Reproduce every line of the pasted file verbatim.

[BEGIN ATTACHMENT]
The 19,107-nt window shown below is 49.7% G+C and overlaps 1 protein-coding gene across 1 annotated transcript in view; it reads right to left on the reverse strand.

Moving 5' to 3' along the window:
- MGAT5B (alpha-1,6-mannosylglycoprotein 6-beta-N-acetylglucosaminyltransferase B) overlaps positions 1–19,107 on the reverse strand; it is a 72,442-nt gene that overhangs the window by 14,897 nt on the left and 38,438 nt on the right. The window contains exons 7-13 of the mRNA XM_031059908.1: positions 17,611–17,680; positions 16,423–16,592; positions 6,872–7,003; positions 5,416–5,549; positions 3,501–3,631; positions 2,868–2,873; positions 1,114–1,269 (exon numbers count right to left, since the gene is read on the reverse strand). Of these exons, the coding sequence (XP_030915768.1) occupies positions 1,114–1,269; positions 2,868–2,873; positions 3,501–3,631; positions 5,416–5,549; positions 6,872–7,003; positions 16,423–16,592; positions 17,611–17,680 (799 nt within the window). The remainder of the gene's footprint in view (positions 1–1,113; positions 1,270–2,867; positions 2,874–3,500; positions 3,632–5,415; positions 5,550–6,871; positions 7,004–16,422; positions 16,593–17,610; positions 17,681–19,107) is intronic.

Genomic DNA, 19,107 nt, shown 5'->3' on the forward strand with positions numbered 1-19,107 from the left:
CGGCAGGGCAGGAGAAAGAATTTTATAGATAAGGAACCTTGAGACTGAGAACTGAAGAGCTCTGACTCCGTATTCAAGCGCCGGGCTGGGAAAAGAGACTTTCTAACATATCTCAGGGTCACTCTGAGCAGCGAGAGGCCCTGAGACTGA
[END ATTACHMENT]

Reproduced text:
The 19,107-nt window shown below is 49.7% G+C and overlaps 1 protein-coding gene across 1 annotated transcript in view; it reads right to left on the reverse strand.

Moving 5' to 3' along the window:
- MGAT5B (alpha-1,6-mannosylglycoprotein 6-beta-N-acetylglucosaminyltransferase B) overlaps positions 1–19,107 on the reverse strand; it is a 72,442-nt gene that overhangs the window by 14,897 nt on the left and 38,438 nt on the right. The window contains exons 7-13 of the mRNA XM_031059908.1: positions 17,611–17,680; positions 16,423–16,592; positions 6,872–7,003; positions 5,416–5,549; positions 3,501–3,631; positions 2,868–2,873; positions 1,114–1,269 (exon numbers count right to left, since the gene is read on the reverse strand). Of these exons, the coding sequence (XP_030915768.1) occupies positions 1,114–1,269; positions 2,868–2,873; positions 3,501–3,631; positions 5,416–5,549; positions 6,872–7,003; positions 16,423–16,592; positions 17,611–17,680 (799 nt within the window). The remainder of the gene's footprint in view (positions 1–1,113; positions 1,270–2,867; positions 2,874–3,500; positions 3,632–5,415; positions 5,550–6,871; positions 7,004–16,422; positions 16,593–17,610; positions 17,681–19,107) is intronic.

Genomic DNA, 19,107 nt, shown 5'->3' on the forward strand with positions numbered 1-19,107 from the left:
CGGCAGGGCAGGAGAAAGAATTTTATAGATAAGGAACCTTGAGACTGAGAACTGAAGAGCTCTGACTCCGTATTCAAGCGCCGGGCTGGGAAAAGAGACTTTCTAACATATCTCAGGGTCACTCTGAGCAGCGAGAGGCCCTGAGACTGA